Appeal from the Order of the Unemployment Compensation Board of Review in case of In Re: Claim of Geraldine Sileo, No. B-172988.
George F. Schoener, Jr., of counsel, Arnold M. Kessler Associates, for petitioner.
Steven Marcuse, Assistant Attorney General, with him, Richard Wagner, Chief Counsel, and Edward G. Biester, Jr., Attorney General, for respondent.
Judges Wilkinson, Jr., Mencer and Williams, Jr., sitting as a panel of three. Opinion by Judge Williams, Jr.
[ 53 Pa. Commw. Page 633]
Petitioner Geraldine Sileo (Claimant) appeals from an order of the Unemployment Compensation Board of Review (Board) denying her unemployment benefits. The Board affirmed the referee's determination that the Claimant had voluntarily quit her employment without "cause of a necessitous and compelling nature" and was, therefore, ineligible for benefits by force of Section 402(b)(1) of the Unemployment Compensation Law.*fn1
Until December 8, 1978 the Claimant was employed by the Continental Bank as a loan interviewer. On
[ 53 Pa. Commw. Page 634]
that date she voluntarily terminated her employment. The circumstances of her quitting are as follows: On the morning of November 17, 1978 the Claimant did not report to work as scheduled but conveyed a message to the bank, by means of her daughter, that she had to undergo emergency dental treatment that morning and would come to work later in the day. Three times that afternoon the Claimant's supervisor tried to reach her by telephone, but without success. The Claimant never came to work that day; and according to her supervisor, she never communicated with the bank that day. November 17, 1978 was a Friday, one of the busiest days for the bank.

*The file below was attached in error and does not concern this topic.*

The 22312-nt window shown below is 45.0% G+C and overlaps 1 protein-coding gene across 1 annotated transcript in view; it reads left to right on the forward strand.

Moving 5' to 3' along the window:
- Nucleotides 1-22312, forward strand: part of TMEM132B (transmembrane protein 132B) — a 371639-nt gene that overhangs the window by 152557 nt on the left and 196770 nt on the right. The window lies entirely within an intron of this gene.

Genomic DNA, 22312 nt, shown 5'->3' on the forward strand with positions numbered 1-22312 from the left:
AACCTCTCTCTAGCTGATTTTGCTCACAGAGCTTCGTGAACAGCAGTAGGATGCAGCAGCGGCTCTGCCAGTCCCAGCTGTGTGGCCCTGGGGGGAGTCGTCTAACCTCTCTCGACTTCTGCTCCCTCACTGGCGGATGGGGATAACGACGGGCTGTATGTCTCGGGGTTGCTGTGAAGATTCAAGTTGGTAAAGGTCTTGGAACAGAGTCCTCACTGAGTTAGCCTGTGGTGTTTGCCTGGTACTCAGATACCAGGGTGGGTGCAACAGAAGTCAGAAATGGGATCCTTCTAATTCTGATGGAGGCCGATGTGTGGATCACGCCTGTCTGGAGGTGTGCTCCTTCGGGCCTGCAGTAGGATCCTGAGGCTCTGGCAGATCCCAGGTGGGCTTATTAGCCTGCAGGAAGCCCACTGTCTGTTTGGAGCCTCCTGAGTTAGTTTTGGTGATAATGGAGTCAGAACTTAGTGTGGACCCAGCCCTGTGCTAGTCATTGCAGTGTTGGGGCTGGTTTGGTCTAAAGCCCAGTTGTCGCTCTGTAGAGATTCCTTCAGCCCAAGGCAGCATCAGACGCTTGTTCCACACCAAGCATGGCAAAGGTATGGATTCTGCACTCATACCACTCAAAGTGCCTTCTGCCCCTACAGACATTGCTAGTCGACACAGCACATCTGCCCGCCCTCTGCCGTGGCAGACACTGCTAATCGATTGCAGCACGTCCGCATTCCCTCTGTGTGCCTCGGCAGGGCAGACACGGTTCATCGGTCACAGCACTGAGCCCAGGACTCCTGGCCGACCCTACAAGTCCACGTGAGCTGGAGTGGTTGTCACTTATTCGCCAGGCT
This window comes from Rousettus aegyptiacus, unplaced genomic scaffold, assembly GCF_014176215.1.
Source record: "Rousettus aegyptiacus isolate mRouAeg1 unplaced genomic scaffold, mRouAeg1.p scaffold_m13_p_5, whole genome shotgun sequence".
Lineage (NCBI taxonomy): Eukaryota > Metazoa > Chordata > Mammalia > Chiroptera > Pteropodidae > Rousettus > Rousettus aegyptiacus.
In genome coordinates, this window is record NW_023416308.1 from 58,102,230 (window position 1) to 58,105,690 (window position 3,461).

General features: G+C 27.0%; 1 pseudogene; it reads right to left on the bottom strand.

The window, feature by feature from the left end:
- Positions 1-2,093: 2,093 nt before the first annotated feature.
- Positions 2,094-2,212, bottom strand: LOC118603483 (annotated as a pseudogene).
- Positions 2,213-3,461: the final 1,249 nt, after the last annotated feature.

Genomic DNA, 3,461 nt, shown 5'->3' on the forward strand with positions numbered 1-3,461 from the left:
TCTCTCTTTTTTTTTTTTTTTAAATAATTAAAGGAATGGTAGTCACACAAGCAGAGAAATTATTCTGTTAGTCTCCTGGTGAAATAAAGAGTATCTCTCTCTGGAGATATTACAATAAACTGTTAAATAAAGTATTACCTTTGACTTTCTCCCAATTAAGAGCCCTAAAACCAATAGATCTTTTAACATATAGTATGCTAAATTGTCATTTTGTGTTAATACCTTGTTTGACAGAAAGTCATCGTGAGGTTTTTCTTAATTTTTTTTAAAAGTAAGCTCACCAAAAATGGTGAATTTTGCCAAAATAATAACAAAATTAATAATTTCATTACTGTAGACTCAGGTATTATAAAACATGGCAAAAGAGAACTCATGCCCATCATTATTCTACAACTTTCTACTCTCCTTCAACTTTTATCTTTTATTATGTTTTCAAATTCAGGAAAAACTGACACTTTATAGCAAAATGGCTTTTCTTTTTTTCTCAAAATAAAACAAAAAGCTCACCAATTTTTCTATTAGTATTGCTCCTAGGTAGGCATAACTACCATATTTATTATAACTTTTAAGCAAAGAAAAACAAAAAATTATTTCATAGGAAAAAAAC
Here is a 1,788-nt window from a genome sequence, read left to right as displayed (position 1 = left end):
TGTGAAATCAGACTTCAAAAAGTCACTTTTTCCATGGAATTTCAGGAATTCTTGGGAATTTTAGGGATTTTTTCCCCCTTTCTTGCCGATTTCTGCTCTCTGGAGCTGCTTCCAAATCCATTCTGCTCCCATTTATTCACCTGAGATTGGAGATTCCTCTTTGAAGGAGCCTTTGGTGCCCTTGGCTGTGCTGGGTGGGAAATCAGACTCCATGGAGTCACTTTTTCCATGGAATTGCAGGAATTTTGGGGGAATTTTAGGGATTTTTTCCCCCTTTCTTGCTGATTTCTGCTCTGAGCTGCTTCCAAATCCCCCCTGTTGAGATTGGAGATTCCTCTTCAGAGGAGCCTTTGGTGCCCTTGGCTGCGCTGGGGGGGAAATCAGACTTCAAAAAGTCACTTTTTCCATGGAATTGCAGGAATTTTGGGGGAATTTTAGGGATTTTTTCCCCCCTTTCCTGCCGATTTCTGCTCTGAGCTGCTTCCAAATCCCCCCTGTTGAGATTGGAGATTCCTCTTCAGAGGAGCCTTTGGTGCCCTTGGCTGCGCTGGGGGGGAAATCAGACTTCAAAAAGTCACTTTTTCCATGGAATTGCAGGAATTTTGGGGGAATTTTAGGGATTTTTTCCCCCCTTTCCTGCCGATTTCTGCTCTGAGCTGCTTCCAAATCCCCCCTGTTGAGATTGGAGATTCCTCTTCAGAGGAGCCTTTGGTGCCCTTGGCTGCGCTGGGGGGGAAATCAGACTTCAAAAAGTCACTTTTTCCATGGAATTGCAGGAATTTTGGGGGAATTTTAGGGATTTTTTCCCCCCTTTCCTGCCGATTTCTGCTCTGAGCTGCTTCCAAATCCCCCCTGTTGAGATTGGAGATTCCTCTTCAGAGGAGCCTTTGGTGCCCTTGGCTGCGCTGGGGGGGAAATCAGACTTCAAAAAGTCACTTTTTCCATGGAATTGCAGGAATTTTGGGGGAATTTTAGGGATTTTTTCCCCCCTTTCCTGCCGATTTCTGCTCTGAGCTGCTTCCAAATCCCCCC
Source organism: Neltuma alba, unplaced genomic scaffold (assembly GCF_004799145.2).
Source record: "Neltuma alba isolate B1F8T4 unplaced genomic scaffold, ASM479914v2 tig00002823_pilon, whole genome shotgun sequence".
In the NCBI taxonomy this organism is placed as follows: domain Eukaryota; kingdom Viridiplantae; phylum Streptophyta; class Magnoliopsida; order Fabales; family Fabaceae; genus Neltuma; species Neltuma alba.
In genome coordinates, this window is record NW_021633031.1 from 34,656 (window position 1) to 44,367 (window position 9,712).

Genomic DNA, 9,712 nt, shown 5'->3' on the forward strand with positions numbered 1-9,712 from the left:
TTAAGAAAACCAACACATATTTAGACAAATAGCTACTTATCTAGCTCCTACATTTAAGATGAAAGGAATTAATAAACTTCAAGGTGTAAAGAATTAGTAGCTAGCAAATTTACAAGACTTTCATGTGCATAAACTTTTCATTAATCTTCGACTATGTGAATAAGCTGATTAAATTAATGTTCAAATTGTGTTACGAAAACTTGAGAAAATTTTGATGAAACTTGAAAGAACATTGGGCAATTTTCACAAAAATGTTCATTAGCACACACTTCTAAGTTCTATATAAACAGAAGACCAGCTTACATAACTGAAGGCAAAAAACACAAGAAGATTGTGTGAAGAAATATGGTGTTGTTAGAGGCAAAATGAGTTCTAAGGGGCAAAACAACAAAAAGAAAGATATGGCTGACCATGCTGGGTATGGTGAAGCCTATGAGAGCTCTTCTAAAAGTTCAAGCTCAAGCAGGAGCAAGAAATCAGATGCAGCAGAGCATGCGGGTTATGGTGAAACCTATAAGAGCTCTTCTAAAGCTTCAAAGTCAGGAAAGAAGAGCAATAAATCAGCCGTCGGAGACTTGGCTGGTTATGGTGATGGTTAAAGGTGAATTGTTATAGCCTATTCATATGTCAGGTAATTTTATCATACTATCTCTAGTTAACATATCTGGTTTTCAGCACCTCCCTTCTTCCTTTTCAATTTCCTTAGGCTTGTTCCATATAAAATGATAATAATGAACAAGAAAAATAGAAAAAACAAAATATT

The following Monday, Claimant Sileo commenced a week's vacation and did not return to work until November 27th. Upon her return she was given a written disciplinary notice citing her for being absent from work without permission on the 17th and for not following the bank's rules for taking a day off. The disciplinary notice, prepared by her supervisor, advised her that further violations of those rules would result in her discharge. In addition to the disciplinary notice, the employer deducted one day's pay from her salary, reflecting the day she missed work.
The Claimant's reaction to the disciplinary notice was to submit her resignation that same day, November 27, 1978, to take effect on December 8, 1978. Whatever issue the Claimant took with the disciplinary notice, the record in this case does not reveal an effort by her to resolve it with her employer. Nor did she request a transfer to another branch of the bank, even though she had been an employee for 11 years.
In the case of a "voluntary quit", the claimant has the burden of showing that the resignation was due to a cause of a necessitous and compelling nature. Deiss v. Unemployment Compensation Board of ...